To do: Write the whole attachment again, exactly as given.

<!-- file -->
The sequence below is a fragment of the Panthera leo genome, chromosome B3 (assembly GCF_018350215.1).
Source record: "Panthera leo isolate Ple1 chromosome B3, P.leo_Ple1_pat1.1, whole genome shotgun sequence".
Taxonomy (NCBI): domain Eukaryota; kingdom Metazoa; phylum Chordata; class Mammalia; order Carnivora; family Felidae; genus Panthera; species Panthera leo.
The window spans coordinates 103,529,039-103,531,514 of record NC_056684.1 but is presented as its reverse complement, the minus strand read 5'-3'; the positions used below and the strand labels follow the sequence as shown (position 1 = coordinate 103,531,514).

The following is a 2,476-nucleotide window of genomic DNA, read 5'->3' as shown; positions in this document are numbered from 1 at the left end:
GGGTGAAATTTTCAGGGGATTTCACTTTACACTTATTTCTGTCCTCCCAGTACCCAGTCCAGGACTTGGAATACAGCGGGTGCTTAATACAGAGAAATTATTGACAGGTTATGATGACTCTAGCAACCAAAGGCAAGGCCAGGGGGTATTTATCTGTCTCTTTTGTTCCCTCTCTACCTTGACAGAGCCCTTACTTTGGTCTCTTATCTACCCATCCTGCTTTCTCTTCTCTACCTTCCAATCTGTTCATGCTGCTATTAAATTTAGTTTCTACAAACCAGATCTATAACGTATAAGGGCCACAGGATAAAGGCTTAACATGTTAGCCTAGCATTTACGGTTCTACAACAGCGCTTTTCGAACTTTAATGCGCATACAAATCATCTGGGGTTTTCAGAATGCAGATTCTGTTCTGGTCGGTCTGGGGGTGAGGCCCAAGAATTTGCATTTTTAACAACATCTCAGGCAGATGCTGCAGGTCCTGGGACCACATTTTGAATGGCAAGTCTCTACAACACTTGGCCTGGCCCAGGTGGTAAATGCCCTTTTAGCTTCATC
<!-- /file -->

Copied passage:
The sequence below is a fragment of the Panthera leo genome, chromosome B3 (assembly GCF_018350215.1).
Source record: "Panthera leo isolate Ple1 chromosome B3, P.leo_Ple1_pat1.1, whole genome shotgun sequence".
Taxonomy (NCBI): domain Eukaryota; kingdom Metazoa; phylum Chordata; class Mammalia; order Carnivora; family Felidae; genus Panthera; species Panthera leo.
The window spans coordinates 103,529,039-103,531,514 of record NC_056684.1 but is presented as its reverse complement, the minus strand read 5'-3'; the positions used below and the strand labels follow the sequence as shown (position 1 = coordinate 103,531,514).

The following is a 2,476-nucleotide window of genomic DNA, read 5'->3' as shown; positions in this document are numbered from 1 at the left end:
GGGTGAAATTTTCAGGGGATTTCACTTTACACTTATTTCTGTCCTCCCAGTACCCAGTCCAGGACTTGGAATACAGCGGGTGCTTAATACAGAGAAATTATTGACAGGTTATGATGACTCTAGCAACCAAAGGCAAGGCCAGGGGGTATTTATCTGTCTCTTTTGTTCCCTCTCTACCTTGACAGAGCCCTTACTTTGGTCTCTTATCTACCCATCCTGCTTTCTCTTCTCTACCTTCCAATCTGTTCATGCTGCTATTAAATTTAGTTTCTACAAACCAGATCTATAACGTATAAGGGCCACAGGATAAAGGCTTAACATGTTAGCCTAGCATTTACGGTTCTACAACAGCGCTTTTCGAACTTTAATGCGCATACAAATCATCTGGGGTTTTCAGAATGCAGATTCTGTTCTGGTCGGTCTGGGGGTGAGGCCCAAGAATTTGCATTTTTAACAACATCTCAGGCAGATGCTGCAGGTCCTGGGACCACATTTTGAATGGCAAGTCTCTACAACACTTGGCCTGGCCCAGGTGGTAAATGCCCTTTTAGCTTCATC